Tuesday, December 19

Chinese Communists School White House on Labor Democracy

Though the Bush White House permits Wal-Mart to generate massive wealth by repressing employee unions and wages, China's Communist Party convinced the international retail giant their workers deserved better.

Until the 1930s, the nation's ruling elite who owned American Industry--the Morgans, Vanderbilts, Carnegies, Fords, DuPonts, etc.--had succeeded in restricting workers' ability to organize or have much say in their place of work.

But following a series of increasingly violent general labor strikes in San Francisco, Minneapolis and Toledo Ohio, Congress passed the National Labor Relations Act in 1935. Besides legally empowering workers to organize and bargain collectively, the legislation also created the National Labor Relations Board, a federal agency tasked "to investigate and decide on charges of unfair labor practices and to conduct elections in which workers would have the opportunity to decide whether they wanted to be represented by a union."

But after the strikes and violence subsided, the American power elite initiated legislative and judicial rollbacks to their concessions to workers; the NLRB also was populated with industry bosses and lobbyists with biases favoring owners and managers over complaints brought by workers.

By 2000 Human Rights Watch issued a "powerful report that found U.S. labor laws were grossly out-of-compliance with international human rights norms."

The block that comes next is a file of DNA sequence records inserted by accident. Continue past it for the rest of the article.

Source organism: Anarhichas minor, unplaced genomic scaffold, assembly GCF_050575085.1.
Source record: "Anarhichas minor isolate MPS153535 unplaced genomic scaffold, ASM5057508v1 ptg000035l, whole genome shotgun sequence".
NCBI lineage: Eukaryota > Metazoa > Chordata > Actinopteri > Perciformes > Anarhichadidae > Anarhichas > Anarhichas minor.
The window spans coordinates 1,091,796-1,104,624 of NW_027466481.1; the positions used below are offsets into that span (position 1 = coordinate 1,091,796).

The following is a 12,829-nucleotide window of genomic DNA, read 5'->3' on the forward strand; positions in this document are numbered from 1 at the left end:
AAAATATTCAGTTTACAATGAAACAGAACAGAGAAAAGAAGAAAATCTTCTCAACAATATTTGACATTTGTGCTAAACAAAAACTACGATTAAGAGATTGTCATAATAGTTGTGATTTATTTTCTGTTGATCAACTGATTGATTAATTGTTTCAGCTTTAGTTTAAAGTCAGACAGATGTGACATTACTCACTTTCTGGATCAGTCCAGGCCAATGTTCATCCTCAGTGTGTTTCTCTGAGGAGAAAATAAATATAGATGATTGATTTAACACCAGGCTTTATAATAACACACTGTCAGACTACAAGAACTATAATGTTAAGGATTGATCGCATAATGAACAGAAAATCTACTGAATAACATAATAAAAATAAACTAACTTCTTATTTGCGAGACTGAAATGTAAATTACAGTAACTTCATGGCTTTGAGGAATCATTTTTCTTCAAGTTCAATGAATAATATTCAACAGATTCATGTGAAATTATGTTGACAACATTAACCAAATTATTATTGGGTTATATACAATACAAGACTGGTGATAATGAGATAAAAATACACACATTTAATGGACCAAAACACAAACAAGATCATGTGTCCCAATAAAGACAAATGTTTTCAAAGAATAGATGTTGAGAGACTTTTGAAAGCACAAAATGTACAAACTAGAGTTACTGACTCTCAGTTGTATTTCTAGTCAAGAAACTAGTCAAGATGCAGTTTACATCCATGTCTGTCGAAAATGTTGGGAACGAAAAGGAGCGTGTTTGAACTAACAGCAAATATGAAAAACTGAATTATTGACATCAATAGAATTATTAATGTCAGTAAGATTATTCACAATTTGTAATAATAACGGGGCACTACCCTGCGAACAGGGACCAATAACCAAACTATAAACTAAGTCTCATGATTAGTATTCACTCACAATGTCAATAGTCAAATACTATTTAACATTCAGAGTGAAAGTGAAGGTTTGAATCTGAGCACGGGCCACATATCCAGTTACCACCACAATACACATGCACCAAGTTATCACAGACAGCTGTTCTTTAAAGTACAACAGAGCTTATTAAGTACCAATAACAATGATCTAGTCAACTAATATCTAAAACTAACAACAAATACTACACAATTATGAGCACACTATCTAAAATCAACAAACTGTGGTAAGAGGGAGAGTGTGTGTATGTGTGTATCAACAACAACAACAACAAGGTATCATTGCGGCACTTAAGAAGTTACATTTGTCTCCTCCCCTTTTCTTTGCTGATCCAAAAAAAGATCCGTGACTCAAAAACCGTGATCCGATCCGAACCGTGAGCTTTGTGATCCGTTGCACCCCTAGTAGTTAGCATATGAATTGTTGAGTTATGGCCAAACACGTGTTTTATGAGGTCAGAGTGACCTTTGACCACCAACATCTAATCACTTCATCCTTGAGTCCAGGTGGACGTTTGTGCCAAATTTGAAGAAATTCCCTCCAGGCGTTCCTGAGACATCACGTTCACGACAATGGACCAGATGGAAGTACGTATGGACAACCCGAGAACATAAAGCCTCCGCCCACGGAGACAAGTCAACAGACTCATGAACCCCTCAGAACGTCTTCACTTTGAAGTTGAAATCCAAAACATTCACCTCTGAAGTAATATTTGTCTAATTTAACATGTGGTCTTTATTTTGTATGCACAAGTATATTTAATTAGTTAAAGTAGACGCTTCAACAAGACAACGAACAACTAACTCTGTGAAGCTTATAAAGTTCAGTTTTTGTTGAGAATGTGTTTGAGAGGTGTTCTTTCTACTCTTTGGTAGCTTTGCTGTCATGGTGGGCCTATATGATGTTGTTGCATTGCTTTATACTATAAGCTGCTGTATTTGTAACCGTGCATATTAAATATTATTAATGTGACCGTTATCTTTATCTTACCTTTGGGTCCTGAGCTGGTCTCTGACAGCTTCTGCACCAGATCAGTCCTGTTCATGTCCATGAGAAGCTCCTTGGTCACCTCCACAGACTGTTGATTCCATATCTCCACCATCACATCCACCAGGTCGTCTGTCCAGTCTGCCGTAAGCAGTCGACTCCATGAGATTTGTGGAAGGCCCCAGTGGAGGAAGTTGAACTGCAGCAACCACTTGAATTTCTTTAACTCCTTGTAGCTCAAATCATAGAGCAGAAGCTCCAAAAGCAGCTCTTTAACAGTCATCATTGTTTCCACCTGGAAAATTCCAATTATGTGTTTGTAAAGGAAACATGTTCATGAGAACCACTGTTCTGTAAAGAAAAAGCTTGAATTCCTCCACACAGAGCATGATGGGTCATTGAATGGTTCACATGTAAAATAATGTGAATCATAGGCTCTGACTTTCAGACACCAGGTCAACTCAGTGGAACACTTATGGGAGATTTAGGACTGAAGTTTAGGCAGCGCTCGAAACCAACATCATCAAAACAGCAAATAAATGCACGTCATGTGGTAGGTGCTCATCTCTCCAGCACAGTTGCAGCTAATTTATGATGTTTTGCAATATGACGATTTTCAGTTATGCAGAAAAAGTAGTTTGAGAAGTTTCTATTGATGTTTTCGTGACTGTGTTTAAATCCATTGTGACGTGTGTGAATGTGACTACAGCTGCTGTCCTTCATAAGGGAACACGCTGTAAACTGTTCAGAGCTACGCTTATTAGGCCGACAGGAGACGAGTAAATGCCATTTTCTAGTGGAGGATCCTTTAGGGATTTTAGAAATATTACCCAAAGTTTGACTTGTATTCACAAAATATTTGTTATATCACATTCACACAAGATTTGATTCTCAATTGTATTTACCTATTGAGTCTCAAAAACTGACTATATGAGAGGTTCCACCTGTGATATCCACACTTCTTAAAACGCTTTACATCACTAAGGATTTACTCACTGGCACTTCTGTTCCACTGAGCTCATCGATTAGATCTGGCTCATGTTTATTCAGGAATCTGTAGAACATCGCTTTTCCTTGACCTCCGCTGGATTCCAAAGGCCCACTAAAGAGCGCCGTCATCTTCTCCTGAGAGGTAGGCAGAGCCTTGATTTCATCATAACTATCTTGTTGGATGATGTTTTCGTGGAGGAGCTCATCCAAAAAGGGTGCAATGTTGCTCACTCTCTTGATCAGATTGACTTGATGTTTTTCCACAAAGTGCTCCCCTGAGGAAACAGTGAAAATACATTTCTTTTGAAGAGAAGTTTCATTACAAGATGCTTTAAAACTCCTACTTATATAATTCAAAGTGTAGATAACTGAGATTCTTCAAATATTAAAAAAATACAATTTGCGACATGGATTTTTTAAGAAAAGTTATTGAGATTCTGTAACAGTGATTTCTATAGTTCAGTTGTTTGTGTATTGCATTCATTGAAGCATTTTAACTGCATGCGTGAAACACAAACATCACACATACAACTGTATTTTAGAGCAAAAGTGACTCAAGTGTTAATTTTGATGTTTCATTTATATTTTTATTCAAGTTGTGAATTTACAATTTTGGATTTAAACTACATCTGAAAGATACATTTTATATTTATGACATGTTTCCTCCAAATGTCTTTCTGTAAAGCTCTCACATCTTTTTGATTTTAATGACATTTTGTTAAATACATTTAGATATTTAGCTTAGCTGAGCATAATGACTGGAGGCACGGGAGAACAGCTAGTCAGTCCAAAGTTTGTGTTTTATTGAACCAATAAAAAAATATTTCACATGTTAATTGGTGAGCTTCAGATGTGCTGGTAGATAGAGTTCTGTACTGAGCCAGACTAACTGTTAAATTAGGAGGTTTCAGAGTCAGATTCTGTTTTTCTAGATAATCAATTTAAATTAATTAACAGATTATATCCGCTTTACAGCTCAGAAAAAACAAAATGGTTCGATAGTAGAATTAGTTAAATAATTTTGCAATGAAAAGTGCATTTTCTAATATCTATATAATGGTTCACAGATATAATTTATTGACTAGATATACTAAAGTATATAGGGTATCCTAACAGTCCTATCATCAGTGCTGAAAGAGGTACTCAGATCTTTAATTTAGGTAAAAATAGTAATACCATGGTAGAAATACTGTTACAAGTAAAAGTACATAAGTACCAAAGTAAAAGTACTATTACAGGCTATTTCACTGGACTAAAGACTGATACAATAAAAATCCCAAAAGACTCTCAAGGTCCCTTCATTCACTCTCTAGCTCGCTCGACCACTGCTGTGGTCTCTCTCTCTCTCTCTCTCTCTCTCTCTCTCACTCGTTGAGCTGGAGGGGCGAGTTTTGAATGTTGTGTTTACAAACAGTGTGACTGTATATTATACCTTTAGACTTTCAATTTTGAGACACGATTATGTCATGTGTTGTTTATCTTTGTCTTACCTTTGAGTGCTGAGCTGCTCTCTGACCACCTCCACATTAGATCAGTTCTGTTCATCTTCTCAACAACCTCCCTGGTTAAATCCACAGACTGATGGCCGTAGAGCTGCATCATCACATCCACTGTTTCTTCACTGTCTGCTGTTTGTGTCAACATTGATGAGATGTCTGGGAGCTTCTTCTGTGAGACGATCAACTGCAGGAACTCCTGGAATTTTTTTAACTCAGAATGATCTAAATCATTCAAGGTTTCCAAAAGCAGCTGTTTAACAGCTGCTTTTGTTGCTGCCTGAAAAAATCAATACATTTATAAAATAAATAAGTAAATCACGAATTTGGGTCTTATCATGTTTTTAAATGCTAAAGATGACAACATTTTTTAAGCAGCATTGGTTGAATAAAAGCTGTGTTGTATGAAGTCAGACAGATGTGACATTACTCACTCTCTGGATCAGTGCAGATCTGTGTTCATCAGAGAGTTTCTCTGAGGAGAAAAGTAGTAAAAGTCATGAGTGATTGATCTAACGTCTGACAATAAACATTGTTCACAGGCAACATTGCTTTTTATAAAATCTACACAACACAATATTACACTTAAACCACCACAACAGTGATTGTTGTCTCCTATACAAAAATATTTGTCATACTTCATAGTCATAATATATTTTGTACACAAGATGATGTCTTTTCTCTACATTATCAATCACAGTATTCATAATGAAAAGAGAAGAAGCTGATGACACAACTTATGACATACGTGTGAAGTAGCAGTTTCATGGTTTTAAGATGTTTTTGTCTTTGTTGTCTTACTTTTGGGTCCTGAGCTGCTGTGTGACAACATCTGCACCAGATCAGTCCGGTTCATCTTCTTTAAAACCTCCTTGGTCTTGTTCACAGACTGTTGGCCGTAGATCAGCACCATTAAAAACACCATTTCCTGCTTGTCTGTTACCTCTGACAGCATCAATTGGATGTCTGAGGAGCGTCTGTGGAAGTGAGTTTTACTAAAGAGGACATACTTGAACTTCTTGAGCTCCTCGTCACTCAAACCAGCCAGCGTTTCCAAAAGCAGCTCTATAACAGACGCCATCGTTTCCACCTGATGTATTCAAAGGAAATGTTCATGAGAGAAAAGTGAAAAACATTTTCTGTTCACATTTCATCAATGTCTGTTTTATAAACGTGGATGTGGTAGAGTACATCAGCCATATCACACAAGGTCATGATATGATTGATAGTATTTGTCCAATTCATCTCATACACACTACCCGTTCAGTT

And then in 2001 the Supreme Court gave George Bush the White House. According to the AFL-CIO, the nation's largest labor union, the NLRB under Bush "is easily the most anti-worker labor board in history and has lost few opportunities to turn back the clock on workers' rights."

Wal-Mart, the Bentonville, Arkansas-based international retail giant, was heralded in Bush America as the ideal corporate model for generating wealth by outlawing labor unions and passing costs of employee benefits and healthcare on to public service and medical programs.

But last Monday (18 December), China's ruling communist party convinced Wal-Mart to allow labor unions in its Chinese stories. According to the Canton,Ohio-based publication CantonRep.com:

"Wal-Mart... resisted the creation of unions at its Chinese stores for two years before agreeing in August to help the ACFTU organize its workers....

The ACFTU, the umbrella body for unions permitted by the government, has announced a target of setting up unions at 60 percent of China’s 150,000 foreign companies by the end of this year."

Read more here.



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